Some special cases require a "piggy-back" fitting, an RGP lens fitted over a soft contact lens. Other patients with KC and other corneal and ocular surface disorders may be helped with scleral and mini-scleral lenses, which are large, compound curve lenses, which extend beyond the iris onto the white of the eye.
A variety of keratoconus lenses is necessary to fit all the varied shapes and requirements of the keratoconic cornea. Because of this, the CLEI Center for Keratoconus has available every modern technology for the diagnosis and treatment of this disease and a vast specialized KC contact lens inventory (including our own Hersh Palpebral Traction Lens). This gives us the tools to meet the challenge of the keratoconic cornea and restore the patient to useful vision.
Led by Dr. Clark Chang, the contact lens division of the CLEI Center for Keratoconus strives to achieve success with even the most difficult KC challenges. Though not always successful, we will spare no effort in assuring that you get the best result possible.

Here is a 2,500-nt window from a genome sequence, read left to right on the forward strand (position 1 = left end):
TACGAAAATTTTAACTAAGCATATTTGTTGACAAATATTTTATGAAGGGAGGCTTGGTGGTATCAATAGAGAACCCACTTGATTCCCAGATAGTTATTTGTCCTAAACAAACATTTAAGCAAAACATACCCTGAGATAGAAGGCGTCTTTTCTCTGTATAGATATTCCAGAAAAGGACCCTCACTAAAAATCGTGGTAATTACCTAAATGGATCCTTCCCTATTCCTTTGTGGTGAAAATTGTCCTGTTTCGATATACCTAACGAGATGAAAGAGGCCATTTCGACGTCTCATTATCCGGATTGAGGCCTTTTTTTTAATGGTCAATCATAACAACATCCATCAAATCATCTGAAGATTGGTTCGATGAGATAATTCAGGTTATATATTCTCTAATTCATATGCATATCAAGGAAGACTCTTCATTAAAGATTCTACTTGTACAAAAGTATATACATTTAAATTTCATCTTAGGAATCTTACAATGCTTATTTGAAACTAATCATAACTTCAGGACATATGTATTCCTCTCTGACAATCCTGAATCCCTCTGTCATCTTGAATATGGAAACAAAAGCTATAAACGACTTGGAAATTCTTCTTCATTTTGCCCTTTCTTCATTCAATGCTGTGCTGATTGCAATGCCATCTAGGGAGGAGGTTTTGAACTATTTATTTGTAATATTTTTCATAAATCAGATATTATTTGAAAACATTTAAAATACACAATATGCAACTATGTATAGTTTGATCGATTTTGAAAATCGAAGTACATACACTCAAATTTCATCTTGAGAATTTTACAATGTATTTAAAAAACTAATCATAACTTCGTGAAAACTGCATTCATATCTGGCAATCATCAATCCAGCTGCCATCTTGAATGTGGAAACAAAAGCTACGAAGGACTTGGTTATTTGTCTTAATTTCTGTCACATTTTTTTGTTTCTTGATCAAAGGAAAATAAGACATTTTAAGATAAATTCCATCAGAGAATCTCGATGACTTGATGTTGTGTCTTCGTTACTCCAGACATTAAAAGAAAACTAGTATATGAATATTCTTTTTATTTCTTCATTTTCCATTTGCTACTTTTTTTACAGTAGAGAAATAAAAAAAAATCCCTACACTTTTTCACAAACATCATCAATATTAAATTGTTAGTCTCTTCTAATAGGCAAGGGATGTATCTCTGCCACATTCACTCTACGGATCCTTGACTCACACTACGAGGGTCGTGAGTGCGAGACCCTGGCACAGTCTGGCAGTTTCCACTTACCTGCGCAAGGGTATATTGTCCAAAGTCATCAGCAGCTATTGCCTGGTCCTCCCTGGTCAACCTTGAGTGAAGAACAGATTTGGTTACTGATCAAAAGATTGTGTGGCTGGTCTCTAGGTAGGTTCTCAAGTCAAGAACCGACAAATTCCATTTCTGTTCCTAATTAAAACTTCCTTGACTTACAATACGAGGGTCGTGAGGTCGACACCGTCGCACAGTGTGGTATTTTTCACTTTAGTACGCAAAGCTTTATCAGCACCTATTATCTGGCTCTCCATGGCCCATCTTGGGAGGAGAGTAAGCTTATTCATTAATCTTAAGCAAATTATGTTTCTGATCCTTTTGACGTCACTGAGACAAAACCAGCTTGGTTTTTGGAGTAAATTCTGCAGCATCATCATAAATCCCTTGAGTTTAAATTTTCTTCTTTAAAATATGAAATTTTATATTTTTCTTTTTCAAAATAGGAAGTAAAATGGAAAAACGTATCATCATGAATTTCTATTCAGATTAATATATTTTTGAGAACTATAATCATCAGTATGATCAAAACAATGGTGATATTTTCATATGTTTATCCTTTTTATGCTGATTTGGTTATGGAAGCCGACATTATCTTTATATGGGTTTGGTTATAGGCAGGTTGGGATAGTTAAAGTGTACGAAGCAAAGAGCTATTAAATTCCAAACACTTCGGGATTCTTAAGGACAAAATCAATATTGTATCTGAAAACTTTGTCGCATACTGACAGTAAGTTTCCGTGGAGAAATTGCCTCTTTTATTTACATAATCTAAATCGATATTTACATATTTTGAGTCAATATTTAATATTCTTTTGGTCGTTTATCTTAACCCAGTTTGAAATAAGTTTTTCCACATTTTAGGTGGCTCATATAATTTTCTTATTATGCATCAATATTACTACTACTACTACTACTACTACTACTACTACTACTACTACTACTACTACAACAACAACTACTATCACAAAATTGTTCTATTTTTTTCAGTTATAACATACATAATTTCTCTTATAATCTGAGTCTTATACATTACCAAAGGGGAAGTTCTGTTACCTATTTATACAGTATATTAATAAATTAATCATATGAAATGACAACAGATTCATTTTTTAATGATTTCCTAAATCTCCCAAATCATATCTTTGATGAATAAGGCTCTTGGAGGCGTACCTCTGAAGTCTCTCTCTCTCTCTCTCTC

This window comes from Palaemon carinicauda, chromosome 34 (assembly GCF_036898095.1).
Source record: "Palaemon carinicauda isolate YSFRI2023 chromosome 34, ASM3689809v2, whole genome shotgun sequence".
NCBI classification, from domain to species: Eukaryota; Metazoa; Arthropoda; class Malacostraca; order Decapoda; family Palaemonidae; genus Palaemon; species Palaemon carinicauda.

Dr. Chang has been asked to join the Expert Panel on a new Keratoconus treatment website. This website is meant to act as a resource center for keratoconus patients and introduce the new hybrid contact lens technology. Please feel free to ask Dr. Chang your questions:
Current Non-Surgical Management Concepts for Keratoconus
Clark Chang, O.D.
Keratoconus is a non-inflammatory, progressive corneal condition associated with corneal thinning, weakening, and steepening, resulting in corneal optical irregularities and poor vision. An incidence rate of 1:2000 has been reported with no known sexual or ethnic predilection. In addition, familial inheritance has been reported in 6-24% of cases and co-morbidities such as atopic disease and connective tissue diseases have also been reported in the literature. Thus, genetic predisposition, enzyme imbalance on ocular surface, and eye rubbing as an exaggerated allergic response have all been proposed as potential underlying causes to keratoconus development. However, no definite causative factor(s) have been proven.